Hey folks--this is the second of three posts looking a little more closely at VXLAN. If you missed the first post, you can find it here. In this installment we are going to look at the some of the other options out there. Two of the most common questions we see are “why do I need yet another protocol?” and “can I now get rid of X?” This should help you answer these questions.So, let’s dig in… Read More »
Yes, I am still talking about VXLAN, rather you folks are still talking about VXLAN, so I thought its worthwhile digging deeper into the topic since there is so much interest out there. There also still seem to be a fair number of misconceptions around VXLAN, so let’s see what we can do to clear things up.
This time around, I have some partners in crime for the discussion:
Larry Kreeger is currently a Principal Engineer at Cisco Systems’ SAVTG working on Nexus 1000V architecture. Larry has a wide ranging background in networking accumulated from over 25 years of experience in developing networking products. His recent focus is data center networking, especially as it relates to data center virtualization.
Ajit Sanzgiri has worked on various networking technologies at Cisco and other bay area networking companies over the last 16 years. His interests include hardware based switching and routing solutions, Ethernet and wireless LANs and virtual networking. Currently he works on the Nexus1000v and related network virtualization products.
So, Larry and Ajit have put together this VXLAN primer--its fairly dense stuff, so we are breaking this into three posts. In this initial post, we’ll cover the basics--why VXLANs and what is VXLAN. I know I’ve covered this to some degree already, but Larry and Ajit are going to dig a little deeper, which will hopefully help clarify the lingering questions and misconceptions. In the next post, we’ll discuss how VXLAN compares with the other tools in your networking arsenal, and, in the final post, we’ll cover more of the common questions we are seeing.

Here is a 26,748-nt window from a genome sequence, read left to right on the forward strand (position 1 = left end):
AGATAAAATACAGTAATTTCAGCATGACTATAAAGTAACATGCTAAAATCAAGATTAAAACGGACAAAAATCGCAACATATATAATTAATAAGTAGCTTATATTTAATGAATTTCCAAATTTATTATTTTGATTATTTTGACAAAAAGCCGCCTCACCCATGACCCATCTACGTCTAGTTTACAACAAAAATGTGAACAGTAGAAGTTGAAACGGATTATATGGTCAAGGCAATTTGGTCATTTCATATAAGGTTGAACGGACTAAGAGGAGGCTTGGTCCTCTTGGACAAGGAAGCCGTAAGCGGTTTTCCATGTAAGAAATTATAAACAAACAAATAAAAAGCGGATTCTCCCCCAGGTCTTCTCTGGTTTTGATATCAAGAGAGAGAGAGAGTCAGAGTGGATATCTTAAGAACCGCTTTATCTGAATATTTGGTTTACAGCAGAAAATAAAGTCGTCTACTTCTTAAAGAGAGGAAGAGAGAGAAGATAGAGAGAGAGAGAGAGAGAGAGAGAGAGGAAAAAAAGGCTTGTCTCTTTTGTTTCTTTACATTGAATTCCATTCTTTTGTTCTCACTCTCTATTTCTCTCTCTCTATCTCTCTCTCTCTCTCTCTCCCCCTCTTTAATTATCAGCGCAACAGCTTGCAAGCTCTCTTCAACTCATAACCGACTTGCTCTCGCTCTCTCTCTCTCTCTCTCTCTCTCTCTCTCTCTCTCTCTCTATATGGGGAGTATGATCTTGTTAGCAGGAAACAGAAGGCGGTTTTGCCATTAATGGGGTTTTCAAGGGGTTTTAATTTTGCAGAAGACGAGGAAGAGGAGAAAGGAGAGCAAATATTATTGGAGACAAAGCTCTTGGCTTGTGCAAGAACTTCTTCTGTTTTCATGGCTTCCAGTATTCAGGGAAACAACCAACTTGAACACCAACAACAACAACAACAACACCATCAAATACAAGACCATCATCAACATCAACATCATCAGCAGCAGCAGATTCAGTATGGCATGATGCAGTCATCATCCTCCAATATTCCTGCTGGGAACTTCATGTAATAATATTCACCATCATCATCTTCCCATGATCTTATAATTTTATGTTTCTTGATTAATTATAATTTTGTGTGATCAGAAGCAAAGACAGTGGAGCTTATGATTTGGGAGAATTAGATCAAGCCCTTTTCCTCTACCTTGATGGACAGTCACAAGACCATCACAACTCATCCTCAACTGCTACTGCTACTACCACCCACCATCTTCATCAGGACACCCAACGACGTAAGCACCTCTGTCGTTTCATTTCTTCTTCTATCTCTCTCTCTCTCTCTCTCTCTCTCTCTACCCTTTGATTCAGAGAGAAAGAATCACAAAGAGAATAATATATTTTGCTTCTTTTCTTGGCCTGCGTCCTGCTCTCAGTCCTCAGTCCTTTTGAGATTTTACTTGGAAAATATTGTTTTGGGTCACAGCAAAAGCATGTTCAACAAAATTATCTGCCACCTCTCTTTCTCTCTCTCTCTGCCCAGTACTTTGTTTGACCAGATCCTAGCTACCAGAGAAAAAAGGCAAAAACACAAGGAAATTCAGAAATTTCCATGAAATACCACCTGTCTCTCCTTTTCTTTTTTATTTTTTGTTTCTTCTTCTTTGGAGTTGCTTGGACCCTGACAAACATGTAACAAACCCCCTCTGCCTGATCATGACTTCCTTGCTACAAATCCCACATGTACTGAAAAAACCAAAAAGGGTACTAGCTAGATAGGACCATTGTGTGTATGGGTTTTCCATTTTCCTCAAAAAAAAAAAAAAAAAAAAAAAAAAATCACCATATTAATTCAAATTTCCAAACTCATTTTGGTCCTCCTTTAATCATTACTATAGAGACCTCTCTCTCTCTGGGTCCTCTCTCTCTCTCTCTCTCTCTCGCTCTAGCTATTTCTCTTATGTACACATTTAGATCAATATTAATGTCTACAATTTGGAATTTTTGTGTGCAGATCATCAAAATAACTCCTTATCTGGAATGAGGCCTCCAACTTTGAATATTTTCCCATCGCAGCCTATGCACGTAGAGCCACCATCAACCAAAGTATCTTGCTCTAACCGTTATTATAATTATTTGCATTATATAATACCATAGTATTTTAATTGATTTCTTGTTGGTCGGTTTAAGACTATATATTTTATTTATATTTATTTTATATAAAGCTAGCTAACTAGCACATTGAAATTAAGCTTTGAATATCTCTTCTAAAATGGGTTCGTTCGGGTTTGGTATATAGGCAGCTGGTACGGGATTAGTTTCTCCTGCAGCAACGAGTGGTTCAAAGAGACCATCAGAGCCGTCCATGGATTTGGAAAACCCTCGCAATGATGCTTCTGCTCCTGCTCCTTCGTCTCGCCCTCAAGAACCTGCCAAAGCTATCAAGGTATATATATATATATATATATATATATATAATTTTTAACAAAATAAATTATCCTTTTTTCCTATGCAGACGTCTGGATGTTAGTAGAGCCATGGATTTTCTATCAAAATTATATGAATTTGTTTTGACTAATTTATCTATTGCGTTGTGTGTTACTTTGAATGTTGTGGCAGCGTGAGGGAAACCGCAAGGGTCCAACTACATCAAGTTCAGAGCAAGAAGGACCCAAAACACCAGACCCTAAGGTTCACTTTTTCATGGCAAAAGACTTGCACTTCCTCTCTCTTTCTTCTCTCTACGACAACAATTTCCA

The day after meeting John McAbel to talk about “Oracle VM consolidation on Cisco UCS ” (see blog and video ), I met another Cisco speaker at Oracle OpenWorld. Siva Sivakumar, Director Cisco Unified Computing Systems Performance and Solutions, will present on Monday October 3rd, in conjunction with one of his engineers Greg Blotter, what his team is doing to provide to the UCS customers, who are migrating Oracle applications to the UCS platform, a rock solid environment.
Here is the extract of the session (#35600), which will take place on
Monday October 3 at 5 pm Moscone South -- 307
I recently wrote about our participation to Oracle OpenWorld 2011, highlighting John Chambers key note speech and the importance of Cisco and Oracle partnership
Yesterday I talked with one of the Cisco experts on Oracle , John McAbel – John will have a speaking session ((Session #9208)) with Oracle VM Product Management Director Ronen Kofman , and was kind enough to explain in front of the camera what it is about
Here is the extract of the session
Oracle VM provides users with an array of new capabilities to help manage and consolidate workloads as a first step to a cloud implementation. The underlying hardware must be architected to combine compute, network, and storage elements balanced correctly to help ensure maximum performance.
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Today’s IT organizations face a broad set of challenges today.
- How to deal with the proliferation of end-user devices? (smartphones, tablets, etc.)
- How to deal with the proliferation of virtualization and it’s new operational model?
- How to adapt to requirement for new application traffic patterns (east-west, VM mobility)?
- How to manage the edges of their networks as work/life locations blur?
- When do they decide to deliver a business need via internal resources vs. external resources?
- With all this technology change happening so rapidly, how do they align their teams?